Then Co-op A decides to invest its surplus in Co-op B, turning Co-op A members into capitalists. Co-op A has the possibility of becoming a powerful conglomerate. Laws are passed to prevent one co-op from investing in another. But this immobilizes capital, and the economy may lose its dynamism. Finally, an economy dominated by cooperatives doesn’t have labor unions uniting workers both industry wide and throughout the economy. There is no solidaristic wage policy and therefore none of its far-reaching benefits.

Needing respite from the ownership question, the socialist considers the market and its noncapitalist alternative, planning. Comprehensive planning—including price setting, production quotas, and the allocation of capital, raw materials, and intermediate goods between firms—is rejected. No one can fathom how to make such a system work, with its built-in inefficiencies, shortages, impossible data requirements, arbitrary prices, and inadequate criteria for evaluation.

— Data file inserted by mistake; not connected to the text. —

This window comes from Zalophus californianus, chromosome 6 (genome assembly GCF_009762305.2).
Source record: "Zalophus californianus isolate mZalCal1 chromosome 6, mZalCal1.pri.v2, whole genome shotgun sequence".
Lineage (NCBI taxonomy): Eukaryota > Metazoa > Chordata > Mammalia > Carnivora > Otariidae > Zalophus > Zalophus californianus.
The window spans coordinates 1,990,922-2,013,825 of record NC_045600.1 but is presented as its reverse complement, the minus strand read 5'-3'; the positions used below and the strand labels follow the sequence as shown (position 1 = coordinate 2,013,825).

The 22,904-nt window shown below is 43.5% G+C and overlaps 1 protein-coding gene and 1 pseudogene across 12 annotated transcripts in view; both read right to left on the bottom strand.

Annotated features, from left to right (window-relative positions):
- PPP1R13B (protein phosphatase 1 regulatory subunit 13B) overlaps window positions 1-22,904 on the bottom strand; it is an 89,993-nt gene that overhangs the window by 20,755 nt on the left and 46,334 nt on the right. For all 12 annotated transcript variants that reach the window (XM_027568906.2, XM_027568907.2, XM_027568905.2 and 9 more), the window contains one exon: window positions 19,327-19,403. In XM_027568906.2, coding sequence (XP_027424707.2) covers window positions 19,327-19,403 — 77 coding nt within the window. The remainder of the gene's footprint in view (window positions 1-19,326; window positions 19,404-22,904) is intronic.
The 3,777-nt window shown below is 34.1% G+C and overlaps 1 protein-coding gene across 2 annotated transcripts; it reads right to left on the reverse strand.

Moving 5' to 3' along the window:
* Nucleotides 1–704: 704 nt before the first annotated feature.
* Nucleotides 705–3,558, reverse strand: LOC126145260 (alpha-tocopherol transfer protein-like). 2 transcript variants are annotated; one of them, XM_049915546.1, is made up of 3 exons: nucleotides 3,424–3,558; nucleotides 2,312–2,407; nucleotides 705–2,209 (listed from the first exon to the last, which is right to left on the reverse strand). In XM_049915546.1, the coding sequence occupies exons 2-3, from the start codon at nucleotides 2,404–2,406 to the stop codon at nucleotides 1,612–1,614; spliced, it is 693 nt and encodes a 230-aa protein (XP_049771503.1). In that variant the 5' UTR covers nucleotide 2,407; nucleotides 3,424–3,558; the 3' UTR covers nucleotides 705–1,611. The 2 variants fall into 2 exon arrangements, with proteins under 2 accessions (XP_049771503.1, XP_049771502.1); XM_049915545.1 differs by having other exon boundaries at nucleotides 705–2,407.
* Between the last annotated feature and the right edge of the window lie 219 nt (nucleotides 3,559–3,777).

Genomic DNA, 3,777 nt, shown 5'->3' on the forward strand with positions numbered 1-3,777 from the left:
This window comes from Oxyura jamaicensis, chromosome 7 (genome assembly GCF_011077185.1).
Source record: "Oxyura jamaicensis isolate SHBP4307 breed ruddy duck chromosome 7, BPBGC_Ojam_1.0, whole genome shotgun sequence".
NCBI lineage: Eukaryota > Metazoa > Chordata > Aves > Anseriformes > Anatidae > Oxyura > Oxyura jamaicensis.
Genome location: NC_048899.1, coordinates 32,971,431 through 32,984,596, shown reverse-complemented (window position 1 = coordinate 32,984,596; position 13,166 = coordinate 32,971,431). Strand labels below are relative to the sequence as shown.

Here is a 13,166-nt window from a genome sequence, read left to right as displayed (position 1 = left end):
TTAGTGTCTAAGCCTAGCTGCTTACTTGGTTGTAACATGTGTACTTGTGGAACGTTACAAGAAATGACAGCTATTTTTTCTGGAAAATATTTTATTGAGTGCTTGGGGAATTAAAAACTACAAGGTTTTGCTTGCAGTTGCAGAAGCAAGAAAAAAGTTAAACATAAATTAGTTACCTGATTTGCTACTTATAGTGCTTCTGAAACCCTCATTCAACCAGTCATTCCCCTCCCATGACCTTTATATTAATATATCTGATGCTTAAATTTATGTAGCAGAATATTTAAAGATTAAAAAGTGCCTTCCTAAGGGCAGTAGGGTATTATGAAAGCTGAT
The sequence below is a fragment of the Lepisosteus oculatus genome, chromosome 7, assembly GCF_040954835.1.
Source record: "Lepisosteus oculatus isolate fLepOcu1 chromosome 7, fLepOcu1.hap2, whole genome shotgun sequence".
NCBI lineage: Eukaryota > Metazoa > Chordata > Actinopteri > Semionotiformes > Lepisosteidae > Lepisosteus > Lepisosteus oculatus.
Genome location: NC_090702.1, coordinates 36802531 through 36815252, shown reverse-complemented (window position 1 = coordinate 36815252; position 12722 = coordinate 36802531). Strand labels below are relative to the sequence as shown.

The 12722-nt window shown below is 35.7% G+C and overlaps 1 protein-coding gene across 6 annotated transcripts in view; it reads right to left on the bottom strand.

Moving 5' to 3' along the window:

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Who Benefits from Public Land in the Bronx?

Members of South Bronx Unite, a local environmental justice coalition, welcomed four newborn babies into the world last year. One of the four has already had to be hospitalized for not getting enough oxygen, according to Mychal Johnson, a founding member of South Bronx Unite. “Breathing is a real problem in our community,” Johnson told me. His newborn son, who is sixteen months old, already uses a nebulizer.

The statistics speak for themselves. A 2007 study found that asthma rates for children living in the South Bronx were eight times higher than the national average. There are more than 35,000 cases of child asthma and 100,000 cases of adult asthma in the borough. Within New York City, the South Bronx’s Mott Haven neighborhood, where Johnson lives, ranks first for child asthma hospitalizations and third for avoidable adult asthma hospitalizations.

“You go to any large gathering and you ask people in our community, ‘Does anyone here know anyone who has asthma?’ and . . . higher than 90 percent of the people raise their hand,” says Johnson. “It’s an epidemic.”